breaking up the "old boy" network that had too often permeated WVU athletics and stunted the growth of the athletic department, reducing alcohol related incidents at Mountaineer Field by banning pass outs and allowing beer sales in the stadium, and negotiating a lucrative deal with IMG for WVU's tier three rights.
5. 2008 Fiesta Bowl
The Mountaineers had been national darlings for three straight years following their Sugar Bowl victory, but in the aftermath of 13-9 Rich Rod bolted for Michigan and the media turned on WVU. WVU who had been ranked as high as #1 in the nation just a few weeks earlier now faced the scorn of the national media who predicted the Sooners would route the Mountaineers. In the face of tremendous adversity Bill Stewart delivered one of the most stirring pregame speeches of all-time and the Mountaineers delivered a signature win proving they were more than just a one hit wonder. After the game Pat White set the stage for the hiring of Bill Stewart with his endorsement of Stewart.
4. Major Harris's Injury in the Fiesta Bowl
Perhaps the best quarterback to ever suit up for the Mountaineers, Harris led WVU to an 11-0 regular season in 1988. The 11-0 season culminated in a trip to the Fiesta Bowl to play Notre Dame for the National Championship. Harris, a future college football Hall of Famer, was a true dual threat quarterback, but when Harris dislocated his shoulder early in the game the Mountaineers were forced to tweak their game plan and limit Harris's runs. Following the game Don Nehlen admitted to changing the game plan saying, "we probably would have run 10 or 12 more option plays and two or three more quarterback draws had he been healthy." The Mountaineers lost the game 34-21, and WVU has not played in a national championship game since.
3. Joining the Big 12
After surviving the initial ACC raid in 2003 the Big East was fatally crippled when Pitt and Syracuse made the decision to jump ship in 2011. The Mountaineers were left in limbo for several months as talks of SEC and/or ACC invitations that the fans desired the most never materialized. Oliver Luck used his Texas sized connections to secure the Mountaineers an unexpected invitation to the Big 12. Louisville eventually jumped ship to the ACC and the remaining Big East was left on the outside looking in. Outside of the obvious geographical limitations the move has been a net positive financially and exposure wise. Most importantly, the Mountaineers have a seat at the table with the Power 5 conferences, and remain a part of the college football haves moving forward.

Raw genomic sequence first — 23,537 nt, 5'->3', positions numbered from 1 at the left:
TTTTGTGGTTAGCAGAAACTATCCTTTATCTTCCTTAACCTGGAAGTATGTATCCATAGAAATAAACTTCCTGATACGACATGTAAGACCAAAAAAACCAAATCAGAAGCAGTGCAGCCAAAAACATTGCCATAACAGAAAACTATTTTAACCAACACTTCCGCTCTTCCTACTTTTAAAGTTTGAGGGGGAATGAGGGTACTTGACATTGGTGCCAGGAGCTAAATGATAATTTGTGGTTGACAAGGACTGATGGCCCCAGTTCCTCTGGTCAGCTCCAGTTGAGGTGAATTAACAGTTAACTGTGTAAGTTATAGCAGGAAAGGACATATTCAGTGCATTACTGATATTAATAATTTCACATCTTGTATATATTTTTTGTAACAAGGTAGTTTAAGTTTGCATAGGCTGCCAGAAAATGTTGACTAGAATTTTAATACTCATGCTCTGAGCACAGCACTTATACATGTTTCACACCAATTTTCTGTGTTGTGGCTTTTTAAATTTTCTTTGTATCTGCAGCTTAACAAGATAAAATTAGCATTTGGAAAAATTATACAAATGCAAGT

2. Winning the Sugar Bowl
Conference realignment reared its ugly head in 2003 when Miami, Virginia Tech, and Boston College bolted the Big East for the ACC. The move crippled the reputation of the once well-respected Big East and the additions of Louisville, Cincinnati, and Connecticut did nothing to stop the criticism of the Big East being allowed to keep their automatic bid to a BCS bowl. Things didn't get any better when in 2004 Pitt got blow torched by the Utah Utes who had earned an at-large berth and were not at the time in a Power 5 conference. When an unknown WVU team earned the conference's automatic berth the following year in the Sugar Bowl versus the SEC Champion Georgia Bulldogs the complaining about the Big East's automatic berth was deafening. The Mountaineers responded by jumping allover the Bulldogs and racing to a 28-7 lead before sealing the game with a fake punt. The victory saved, at least for a few years, the Big East and put a young Mountaineer team squarely on the national radar.
1. Hiring Don Nehlen
The Godfather of Mountaineer Football Nehlen is a Hall of Famer, invented the flying WV, and was the coach for the 1988 and 1993 seasons when the Mountaineers played for the national championship and a share of the national championship respectively. The lucrative Florida pipeline that feeds Morgantown was first established under Nehlen, and there are several Mountaineers who made the NFL under Nehlen's watch. The Mountaineer football program would not be where it is today without Nehlen who laid the foundation for all the future success of the program experienced. Hiring Nehlen was far and away the most important moment in Mountaineer football history.